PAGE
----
This past week, I’ve been watching as various pundits and publications have been debating the pros and cons of Twitter reviews of movies. I’m more than a disinterested bystander, since I’ve been tweeting reviews of films for more than four years–at festivals, after watching screeners at home, and after seeing films at a commercial theatrical venue.
Additionally, many of you may not know that I run a web site called Movie Tweeviews, which is a curated stream of Twitter reviews. When I first started the site four years ago, I just thought it would be fun to pull together quick responses to films in real time, but I wasn’t interested in the mass public. I wanted to limit the stream to people whose opinions I respected. So, I invited some critics, exhibitors, distributors and filmmakers to contribute. These days, the stream is mostly me, but occasionally there are other voices on the site.
The debate about Twitter reviews began after an expression of distress by Cannes Film Festival head Thierry Fremaux. His beef is with the instant judgment that these reviews bring upon a film, which can easily poison its festival launch. The prime example was how quickly Gus Van Sant’s film was skewered on Twitter within minutes of the lights coming up at the Palais this year.
I have to say I understand the point, to a point. Programmers should be champions of the films they present, and it’s completely understandable that such a quick dismissal of any of their film choices would rub them the wrong way. However, instant judgments at festivals pre-dated Twitter by as many years as festivals have been in existence. I’m sure all of you have experienced your share of walkouts, booing and one-sentence dismissals of films at cocktail parties immediately following a screening. If anything, the immediacy of a Twitter reaction guarantees that we are hearing individual opinions, without having been influenced by discussion with others. Is that a good or a bad thing? Debatable, but there’s a chance that it might actually increase the diversity of opinion about a particular film.
Another criticism leveled at Twitter reviews is that it isn’t really “film criticism.” The answer to that one is easy—no one is pretending that it is “film criticism,” just as no one thought Ebert’s and Siskel’s thumbs constituted “film criticism.” Are Leonard Maltin’s capsules “film criticism?” If anything, Twitter reviews are like headlines. They point toward what’s good, bad, interesting and different; there’s no room for sophisticated discussion. That is left for the genuinely gifted critics, who have the space to expound in more detail. I personally love reading well written film reviews, especially when I feel like I nailed their headlines months in advance in my Twitter review.
Aside from the obvious point that the horse is out of the barn (pick your social media cliché here), why do I enjoy the idea of Twitter reviews?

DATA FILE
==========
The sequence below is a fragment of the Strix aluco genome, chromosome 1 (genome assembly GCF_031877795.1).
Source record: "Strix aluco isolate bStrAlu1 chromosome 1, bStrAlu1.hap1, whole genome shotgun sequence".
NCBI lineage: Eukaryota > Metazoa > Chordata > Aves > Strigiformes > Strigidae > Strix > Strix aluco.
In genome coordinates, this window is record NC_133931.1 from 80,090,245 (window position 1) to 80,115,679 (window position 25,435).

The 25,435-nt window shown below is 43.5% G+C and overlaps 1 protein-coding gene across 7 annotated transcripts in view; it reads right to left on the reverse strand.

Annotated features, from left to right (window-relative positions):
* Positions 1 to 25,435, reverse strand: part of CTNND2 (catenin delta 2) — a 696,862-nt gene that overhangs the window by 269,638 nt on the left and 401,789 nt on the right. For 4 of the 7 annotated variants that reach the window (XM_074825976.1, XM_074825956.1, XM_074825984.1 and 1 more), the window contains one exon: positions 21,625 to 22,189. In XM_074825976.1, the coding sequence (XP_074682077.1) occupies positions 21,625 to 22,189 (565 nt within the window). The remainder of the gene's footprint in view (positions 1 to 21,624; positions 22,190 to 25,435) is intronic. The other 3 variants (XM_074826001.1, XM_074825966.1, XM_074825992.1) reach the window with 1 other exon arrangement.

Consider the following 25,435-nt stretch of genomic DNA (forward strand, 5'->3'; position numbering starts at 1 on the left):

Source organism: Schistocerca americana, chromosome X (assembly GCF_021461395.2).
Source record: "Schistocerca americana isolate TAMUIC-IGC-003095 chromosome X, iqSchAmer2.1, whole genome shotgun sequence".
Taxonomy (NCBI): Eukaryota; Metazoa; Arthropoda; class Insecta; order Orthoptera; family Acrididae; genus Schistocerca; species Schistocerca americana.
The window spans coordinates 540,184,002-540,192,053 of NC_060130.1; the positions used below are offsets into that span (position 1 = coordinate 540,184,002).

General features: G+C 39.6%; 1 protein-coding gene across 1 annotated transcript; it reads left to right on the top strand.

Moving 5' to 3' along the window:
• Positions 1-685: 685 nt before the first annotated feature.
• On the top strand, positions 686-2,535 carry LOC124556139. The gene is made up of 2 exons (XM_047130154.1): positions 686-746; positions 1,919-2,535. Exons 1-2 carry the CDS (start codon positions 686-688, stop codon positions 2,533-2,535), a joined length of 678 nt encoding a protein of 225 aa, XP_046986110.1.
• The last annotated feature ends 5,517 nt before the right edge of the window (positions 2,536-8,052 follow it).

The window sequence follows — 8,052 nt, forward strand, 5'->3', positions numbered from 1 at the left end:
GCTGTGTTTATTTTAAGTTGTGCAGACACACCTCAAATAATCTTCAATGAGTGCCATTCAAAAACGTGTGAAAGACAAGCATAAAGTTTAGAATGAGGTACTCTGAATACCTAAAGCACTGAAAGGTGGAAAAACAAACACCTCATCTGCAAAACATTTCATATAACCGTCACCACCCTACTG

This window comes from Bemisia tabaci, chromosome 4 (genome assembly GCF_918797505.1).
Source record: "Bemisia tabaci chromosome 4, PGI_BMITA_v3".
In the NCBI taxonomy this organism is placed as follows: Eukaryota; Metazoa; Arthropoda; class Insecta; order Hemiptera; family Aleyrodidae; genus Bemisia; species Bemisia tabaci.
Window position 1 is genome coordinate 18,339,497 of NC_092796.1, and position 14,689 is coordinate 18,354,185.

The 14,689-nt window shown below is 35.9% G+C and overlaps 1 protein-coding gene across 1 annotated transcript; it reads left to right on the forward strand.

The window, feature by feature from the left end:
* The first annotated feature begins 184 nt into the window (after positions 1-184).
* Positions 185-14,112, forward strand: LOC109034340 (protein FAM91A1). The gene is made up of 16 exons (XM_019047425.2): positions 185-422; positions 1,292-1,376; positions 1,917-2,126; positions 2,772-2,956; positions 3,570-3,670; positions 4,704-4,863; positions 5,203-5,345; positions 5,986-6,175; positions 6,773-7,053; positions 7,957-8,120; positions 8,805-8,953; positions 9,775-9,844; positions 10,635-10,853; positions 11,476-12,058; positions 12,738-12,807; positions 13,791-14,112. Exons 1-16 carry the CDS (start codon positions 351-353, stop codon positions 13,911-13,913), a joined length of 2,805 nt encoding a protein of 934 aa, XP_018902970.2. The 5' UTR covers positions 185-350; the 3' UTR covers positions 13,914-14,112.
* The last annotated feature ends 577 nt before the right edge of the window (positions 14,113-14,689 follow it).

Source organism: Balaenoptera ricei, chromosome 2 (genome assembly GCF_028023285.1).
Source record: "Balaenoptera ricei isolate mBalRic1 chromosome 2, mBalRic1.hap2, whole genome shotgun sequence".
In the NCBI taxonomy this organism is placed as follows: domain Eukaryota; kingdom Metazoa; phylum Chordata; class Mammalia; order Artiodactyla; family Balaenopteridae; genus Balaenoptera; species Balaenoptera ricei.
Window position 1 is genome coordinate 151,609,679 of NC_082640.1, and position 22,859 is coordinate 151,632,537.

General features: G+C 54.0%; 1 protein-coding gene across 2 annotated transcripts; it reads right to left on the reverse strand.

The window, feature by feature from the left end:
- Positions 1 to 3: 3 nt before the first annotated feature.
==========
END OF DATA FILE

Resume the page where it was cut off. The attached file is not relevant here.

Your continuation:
First, I love the idea that my followers, many of whom are in the film business, can be swayed to pay attention to something that may not be on their radar. Two years ago at Cannes, I saw “Force Majeure,” having heard absolutely nothing about it. I tweeted my rave review and I’d like to think it might have influenced others to seek it out during the festival. Yes, I also tweet negative responses, but I call them as I see them. I tend to be more vicious about studio films, but given the level of hype around those films, I feel it’s appropriate.
Secondly, I find the “art” of writing a review in 140 characters to be both challenging and rewarding. It’s somewhat like writing a haiku. But going back to my headline analogy, I’m reminded of the fact that, these last few days, we’ve been celebrating the life of the guy who wrote the infamous headline “Headless Body in Topless Bar.” The man would have been great on Twitter. Personally, I’m very proud of some of the ways I’ve captured the essence of a film in 140 characters.
Finally, I like the idea of going “on the record” before talking to anyone else about a film. I want to clarify that statement by saying that I NEVER tweet during the film. I always wait until the lights have come up. One could say that tweeting immediately after a screening means that I don’t have a chance to ponder it, to let it “roll around on the tongue” as it were. It also means that I haven’t been unduly influenced, or some might even say intimidated into another opinion. Do I sometimes change my mind? Of course, but usually after a second viewing or perhaps years later. I don’t believe I’ve ever changed my mind in 24 hours. If I’m really ambivalent about a film, I just don’t tweet about it.
So that’s my take on all this, for what it’s worth. If you buy into it, check out movietweeviews.com. If not, you probably aren’t on Twitter anyway. By the way, I’ve also registered theatretweeviews.com, tvtweeviews.com, booktweeviews.com and musictweeviews.com. Maybe someday I’ll do something with them.